Commentary & Analysis
Who is Your Information Czar?
By Terry Nagi The ability of a printer to handle digital formats from beginning to end,
By WhatTheyThink Staff
Published: August 11, 2005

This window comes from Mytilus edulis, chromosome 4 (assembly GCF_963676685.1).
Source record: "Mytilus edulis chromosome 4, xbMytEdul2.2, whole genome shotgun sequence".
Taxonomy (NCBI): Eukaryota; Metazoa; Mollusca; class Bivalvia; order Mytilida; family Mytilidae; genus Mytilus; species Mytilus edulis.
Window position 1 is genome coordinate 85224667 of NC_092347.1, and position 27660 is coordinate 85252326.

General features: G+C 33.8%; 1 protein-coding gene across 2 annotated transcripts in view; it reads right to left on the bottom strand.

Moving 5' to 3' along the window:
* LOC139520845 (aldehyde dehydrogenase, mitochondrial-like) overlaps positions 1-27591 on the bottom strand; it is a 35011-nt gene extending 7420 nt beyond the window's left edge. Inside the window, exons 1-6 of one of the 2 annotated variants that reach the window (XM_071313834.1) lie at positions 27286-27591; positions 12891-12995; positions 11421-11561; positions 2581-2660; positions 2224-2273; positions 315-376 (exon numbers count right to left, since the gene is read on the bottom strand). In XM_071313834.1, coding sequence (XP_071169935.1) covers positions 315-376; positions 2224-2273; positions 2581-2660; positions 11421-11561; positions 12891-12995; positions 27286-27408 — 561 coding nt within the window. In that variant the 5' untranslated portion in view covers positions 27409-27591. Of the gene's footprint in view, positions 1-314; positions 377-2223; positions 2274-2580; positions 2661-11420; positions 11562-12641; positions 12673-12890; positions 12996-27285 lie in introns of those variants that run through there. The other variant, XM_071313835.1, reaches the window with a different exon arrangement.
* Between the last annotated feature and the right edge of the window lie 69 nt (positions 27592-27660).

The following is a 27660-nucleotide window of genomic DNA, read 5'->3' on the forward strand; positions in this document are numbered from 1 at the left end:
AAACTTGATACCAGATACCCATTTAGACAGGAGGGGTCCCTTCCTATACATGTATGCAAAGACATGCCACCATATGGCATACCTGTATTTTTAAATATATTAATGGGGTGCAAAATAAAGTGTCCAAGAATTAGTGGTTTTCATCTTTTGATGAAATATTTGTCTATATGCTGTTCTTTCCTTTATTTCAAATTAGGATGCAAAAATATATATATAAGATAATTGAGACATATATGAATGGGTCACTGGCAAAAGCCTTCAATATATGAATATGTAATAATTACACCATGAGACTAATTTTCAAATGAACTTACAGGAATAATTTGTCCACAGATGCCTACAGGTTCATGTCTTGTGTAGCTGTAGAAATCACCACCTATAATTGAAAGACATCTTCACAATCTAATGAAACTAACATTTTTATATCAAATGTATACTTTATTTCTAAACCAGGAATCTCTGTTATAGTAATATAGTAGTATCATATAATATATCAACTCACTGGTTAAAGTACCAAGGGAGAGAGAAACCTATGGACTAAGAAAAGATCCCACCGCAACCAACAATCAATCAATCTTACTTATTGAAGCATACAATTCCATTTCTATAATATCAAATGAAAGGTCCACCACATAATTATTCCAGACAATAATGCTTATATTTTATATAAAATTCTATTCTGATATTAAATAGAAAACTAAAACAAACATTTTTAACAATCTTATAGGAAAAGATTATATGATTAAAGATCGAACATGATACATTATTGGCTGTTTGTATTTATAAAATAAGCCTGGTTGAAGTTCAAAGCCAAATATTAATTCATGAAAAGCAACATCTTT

By Terry Nagi The ability of a printer to handle digital formats from beginning to end, versus just preparing digital files for film output, will become ever more important to the success of a printer. August 11, 2005 -- In the past, a printer's Directory of Technology was the head of manufacturing. Desktop changed all that. Desktop began the era of having a true technologist evaluating new technologies and recommending appropriate purchases. Although, in the beginning this was only in the prepress area. Today, with the digital transformation of the printer continuing, this prepress technologist often extends their analysis and recommendations beyond desktop into digital printing and output. In the future, the time this analysis takes and the ever increasing dollars of investment required will force a change in this process and who does it. The Digitalization of a Printer Initially, desktop investments were approximately $250,000 to $500,000. The transformation was chaotic, ever changing, and non-profit making. Electronic prepress is still being referred to by many as the black hole, but desktop technologies have somewhat stabilized. Tomorrow's decisions will transfer from electronic prepress to digital applications including digital presses, partnering or internal production of CD-ROMs and Web sites, other multimedia outputs impacting the bindery, etc. The ability of a printer to handle digital formats from beginning to end, versus just preparing digital files for film output, will become ever more important to the success of a printer. This will require a total corporate involvement, analysis and recommendations. It will create an opportunity for the creation of a Director of Technology who manages the technology issues of the printer much like the Director of Manufacturing manages the production facilities. Director of Technology As printers become more reliant upon multimedia input, production and outputs, a single individual will be required to analyze the ever changing world of digital information flows, customers' ever changing needs, products and services to satisfy these needs, a broader range of equipment to serve these needs, and the ever increasing importance of workflow management and employee training. This most likely will no longer be adequately handled by the lead technician in the desktop department, who spends a majority of their time problem solving client files. It will ultimately become a full-time position for many printers, beginning first in large organizations where it already exists, then working its way down to printers of the size $10 million or more, and ultimately becoming a key responsibility for even smaller organizations. The Director of Technology's responsibilities could include: Staying on the cutting edge--and even knowing where it is--requires a single individual who accumulates all the information and sees how it can apply to your business 1. Attending those 2 to 5 print and non-print, conferences and exhibitions per year where the future is displayed in pure hype and promises. Keeping track of the rapidly changing world of non-traditional production and services will be a prime role for the Director of Technology. The conferences and exhibitions could include will be the On-Demand Conference and Exhibition, the annual PODi conference, GATF/PIA Annual Digital Print Conference, etc., as well as various multimedia and Internet/Internet conferences and exhibitions. Attending these conferences is both time consuming and expensive. You can figure 20 to 15 days in attendance, at a cost including travel of at least $4,000 to $5,000. Yet to stay on the cutting edge--and even know where it is--having a single individual accumulate all the information from these conferences/ exhibitions will be the best bet to select which of the risky-but-essential new technologies should be pursued by a printer. 2. Creator of the 1, 3, and even 5 year digital transformation plan of the printer. This is the person to evaluate market potential for these new products and services, oversee the market research, receive the data on client expected needs, relate to technological solutions, evaluate the best equipment and software, and recommend not only final selections, but create appropriate forecasts and budgets. Each significant purchase should ask not only implementation strategies, but a pay-back scenario. 3. The Director of Technology would be the lead of the printer's Technology Team. This team, composed of members of manufacturing, sales, customer service, finance, marketing, prepress, press, and the company president, will be the group to approve all major purchases. The Director of Technology will be responsible for finalizing all proposals and justifying all expenditures. The Technology Team will put their stamp of approval on any plans, purchases, and outcomes. 4. The Director of Technology will also be responsible for creating a training program for both internal employees and clients. As the print industry's digital transformation continues, there will be significant training required of internal employees unless they are to be replaced. Important training issues will be directed at sales people who are to sell new technologies, customer service people who are to explain problems and solutions, press and bindery people who have to understand the integration of their traditional duties with these new technologies, estimators who must bid them, etc. Training in electronics, digital, and new technologies will be a company-wide versus single department issue. The positive impact of training clients on how to create electronic files that image the first time is a known success. In addition, client training will become more important. In today's world, the positive impact of training clients on how to create electronic files that image the first time is a known success. Tomorrow, client training in creating files for multimedia output, expectations from digital printing, repurposing and reformatting, and how they can best use ever-changing new technologies will be essential. Training programs will be a continuing development including city-wide training, individual client training in their offices, hands-on training at the printers location, etc. 5. Developing a "peer" network will also be important for the Director of Technology. Implementing change in an organization is always difficult. The experiences of others using these same technologies will be essential in accelerating the learning curve, and building success. The Director of Technology will be responsible for finding peers who are using similar technologies and learning from their experiences. The Director of Technology for a printing organization will be tomorrow's information czar. The Director of Technology for a printing organization will be tomorrow's information czar. They will be responsible for evaluating transformation, finding best products, assessing their value, planning their implementation, providing cost and profit justification, training all possible users internally and externally, and effectively managing their implementation. As the print world progresses, this will become a full-time responsibility for almost all printers in the next two to three years, even if it starts as a part-time duty. Who will be your information czar and your Director of Technology?